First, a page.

Metal detector tips – deep targets

An electronic metal detector can provide hours of fun and entertainment for children and adults. The hobby can be something as simple as a trip to the beach, or as complex as an archaeological dig requiring months of research. These 2 extremes require slightly different techniques as might be expected. Let’s take a look at some of the techniques required for deep scanning, which is often associated with relic hunting.


Many experts recommend that you avoid discrimination mode when relic hunting. For one thing ID machines may not be terribly accurate when pinpointing targets at the maximum depth that the machine is able to work. Often items that have been in the ground for a long time may develop a halo of rust or mineralization around them. These halos can prevent metal detectors from properly identifying the object. So, the advice is usually to turn off discrimination mode and to dig all targets.


When pinpointing targets that are thought to be deeper than an inch or so, try varying the speed of the coil sweep and swing the coil in an X-shaped pattern. This will give the best opportunity to hear the tone produced by the object to determine if it is an actual object or merely an area of mineralization in the soil.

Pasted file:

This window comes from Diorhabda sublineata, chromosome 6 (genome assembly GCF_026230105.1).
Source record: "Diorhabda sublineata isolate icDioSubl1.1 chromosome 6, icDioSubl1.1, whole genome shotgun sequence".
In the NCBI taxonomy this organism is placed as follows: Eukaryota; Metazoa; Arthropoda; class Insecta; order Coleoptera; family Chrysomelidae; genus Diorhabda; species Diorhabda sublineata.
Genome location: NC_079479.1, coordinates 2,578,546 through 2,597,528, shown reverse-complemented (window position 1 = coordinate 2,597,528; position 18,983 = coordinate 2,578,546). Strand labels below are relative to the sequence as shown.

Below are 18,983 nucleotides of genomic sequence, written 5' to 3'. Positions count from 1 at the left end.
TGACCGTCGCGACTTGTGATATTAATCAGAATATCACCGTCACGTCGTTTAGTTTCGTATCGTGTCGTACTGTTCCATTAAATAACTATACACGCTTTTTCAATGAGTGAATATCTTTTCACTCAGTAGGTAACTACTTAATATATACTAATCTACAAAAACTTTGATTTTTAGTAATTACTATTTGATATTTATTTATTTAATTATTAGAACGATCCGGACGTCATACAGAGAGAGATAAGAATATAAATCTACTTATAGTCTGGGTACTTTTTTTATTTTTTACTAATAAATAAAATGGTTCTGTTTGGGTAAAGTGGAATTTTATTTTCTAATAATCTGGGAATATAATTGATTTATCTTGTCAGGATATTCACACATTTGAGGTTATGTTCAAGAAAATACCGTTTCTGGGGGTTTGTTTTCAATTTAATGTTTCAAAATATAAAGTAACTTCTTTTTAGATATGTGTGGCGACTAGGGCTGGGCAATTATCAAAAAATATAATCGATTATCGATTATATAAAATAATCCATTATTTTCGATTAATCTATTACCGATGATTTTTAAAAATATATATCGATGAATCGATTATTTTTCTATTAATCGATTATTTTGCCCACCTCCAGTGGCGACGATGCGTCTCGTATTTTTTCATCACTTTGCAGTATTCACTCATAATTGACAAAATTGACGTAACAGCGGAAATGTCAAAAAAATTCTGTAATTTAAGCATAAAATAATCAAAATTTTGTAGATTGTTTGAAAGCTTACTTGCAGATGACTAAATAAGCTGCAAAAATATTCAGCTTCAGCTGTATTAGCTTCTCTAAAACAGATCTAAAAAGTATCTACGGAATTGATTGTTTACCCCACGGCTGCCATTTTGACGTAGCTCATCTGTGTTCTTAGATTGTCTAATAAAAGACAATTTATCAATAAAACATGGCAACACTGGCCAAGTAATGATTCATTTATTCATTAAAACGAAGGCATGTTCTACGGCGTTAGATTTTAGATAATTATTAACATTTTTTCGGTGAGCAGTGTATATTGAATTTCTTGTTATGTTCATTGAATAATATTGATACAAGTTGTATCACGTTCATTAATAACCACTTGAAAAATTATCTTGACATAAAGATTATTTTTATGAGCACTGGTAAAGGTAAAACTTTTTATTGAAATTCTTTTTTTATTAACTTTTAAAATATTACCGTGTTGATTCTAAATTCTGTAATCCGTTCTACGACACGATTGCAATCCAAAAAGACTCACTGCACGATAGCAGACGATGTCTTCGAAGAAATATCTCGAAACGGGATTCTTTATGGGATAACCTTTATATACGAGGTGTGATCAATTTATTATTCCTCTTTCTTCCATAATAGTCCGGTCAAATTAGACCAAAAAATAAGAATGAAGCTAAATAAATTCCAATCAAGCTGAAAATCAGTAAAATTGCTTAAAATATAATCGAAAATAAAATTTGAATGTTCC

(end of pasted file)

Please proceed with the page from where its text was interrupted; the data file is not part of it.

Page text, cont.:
Another tip is to dig a shallow hole and then rescan by placing the coil down inside the hole. If the signal is still there or is louder you can continue digging. If the signal has disappeared it is a clue that the object may be in the soil that was removed from the hole already. In this case scan the pile of soil and sod that was removed from the hole.


When relic hunting it is helpful to have some idea what might be underneath the ground. Some locations are filled with Civil War relics and on these sites there may be a large number of small lead balls, buttons, belt buckles and occasionally larger objects. On the site of an old store, the object may be primarily coins, nails, and other smallish metal items. The difference between these two locations is that one will likely have a lot more lead items than the other, and because one site is likely much older than the other the items from one site will likely be deeper than those found on the other site.


Older items are generally found deeper in the ground than newer items because they have had much longer to have soil accumulate over top of them. Therefore it is important to know something about the site you are searching in order to have some idea of how deep to search, and what type of item she might be looking for. A flattened Civil War bullet may look like a piece of scrap if you were to simply dig it up on the beach. But, found on a Civil War battlefield that same small piece of lead becomes a piece of history and something you can take home and treasure.


Metal detectors really aren’t hard to use and the hobby isn’t hard to learn. Like every other sport there some simple guidelines and rules to follow, and it takes practice, practice, practice.


Comments are closed.